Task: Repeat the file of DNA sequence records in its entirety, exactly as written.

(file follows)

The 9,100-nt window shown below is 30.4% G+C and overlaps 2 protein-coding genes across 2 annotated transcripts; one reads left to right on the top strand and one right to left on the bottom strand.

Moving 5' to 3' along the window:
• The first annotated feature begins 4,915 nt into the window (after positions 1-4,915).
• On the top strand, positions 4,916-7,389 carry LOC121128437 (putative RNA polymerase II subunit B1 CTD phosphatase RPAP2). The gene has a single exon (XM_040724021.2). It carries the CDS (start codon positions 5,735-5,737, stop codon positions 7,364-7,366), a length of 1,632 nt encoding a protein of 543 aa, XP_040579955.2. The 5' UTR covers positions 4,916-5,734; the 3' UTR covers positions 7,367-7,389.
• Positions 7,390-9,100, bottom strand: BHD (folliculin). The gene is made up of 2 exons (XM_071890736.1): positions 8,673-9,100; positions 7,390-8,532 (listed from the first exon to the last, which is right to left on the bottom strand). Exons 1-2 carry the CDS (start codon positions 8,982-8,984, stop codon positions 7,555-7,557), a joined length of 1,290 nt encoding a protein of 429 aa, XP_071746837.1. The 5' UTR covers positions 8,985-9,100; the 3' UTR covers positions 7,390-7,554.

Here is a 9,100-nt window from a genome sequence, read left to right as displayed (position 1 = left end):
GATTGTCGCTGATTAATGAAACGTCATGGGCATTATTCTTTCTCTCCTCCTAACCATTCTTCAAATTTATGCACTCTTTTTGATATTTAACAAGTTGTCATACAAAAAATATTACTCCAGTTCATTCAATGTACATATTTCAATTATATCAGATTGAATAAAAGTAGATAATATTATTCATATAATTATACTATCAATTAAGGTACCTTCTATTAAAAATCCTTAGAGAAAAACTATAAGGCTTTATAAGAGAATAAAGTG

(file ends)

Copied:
The 9,100-nt window shown below is 30.4% G+C and overlaps 2 protein-coding genes across 2 annotated transcripts; one reads left to right on the top strand and one right to left on the bottom strand.

Moving 5' to 3' along the window:
• The first annotated feature begins 4,915 nt into the window (after positions 1-4,915).
• On the top strand, positions 4,916-7,389 carry LOC121128437 (putative RNA polymerase II subunit B1 CTD phosphatase RPAP2). The gene has a single exon (XM_040724021.2). It carries the CDS (start codon positions 5,735-5,737, stop codon positions 7,364-7,366), a length of 1,632 nt encoding a protein of 543 aa, XP_040579955.2. The 5' UTR covers positions 4,916-5,734; the 3' UTR covers positions 7,367-7,389.
• Positions 7,390-9,100, bottom strand: BHD (folliculin). The gene is made up of 2 exons (XM_071890736.1): positions 8,673-9,100; positions 7,390-8,532 (listed from the first exon to the last, which is right to left on the bottom strand). Exons 1-2 carry the CDS (start codon positions 8,982-8,984, stop codon positions 7,555-7,557), a joined length of 1,290 nt encoding a protein of 429 aa, XP_071746837.1. The 5' UTR covers positions 8,985-9,100; the 3' UTR covers positions 7,390-7,554.

Here is a 9,100-nt window from a genome sequence, read left to right as displayed (position 1 = left end):
GATTGTCGCTGATTAATGAAACGTCATGGGCATTATTCTTTCTCTCCTCCTAACCATTCTTCAAATTTATGCACTCTTTTTGATATTTAACAAGTTGTCATACAAAAAATATTACTCCAGTTCATTCAATGTACATATTTCAATTATATCAGATTGAATAAAAGTAGATAATATTATTCATATAATTATACTATCAATTAAGGTACCTTCTATTAAAAATCCTTAGAGAAAAACTATAAGGCTTTATAAGAGAATAAAGTG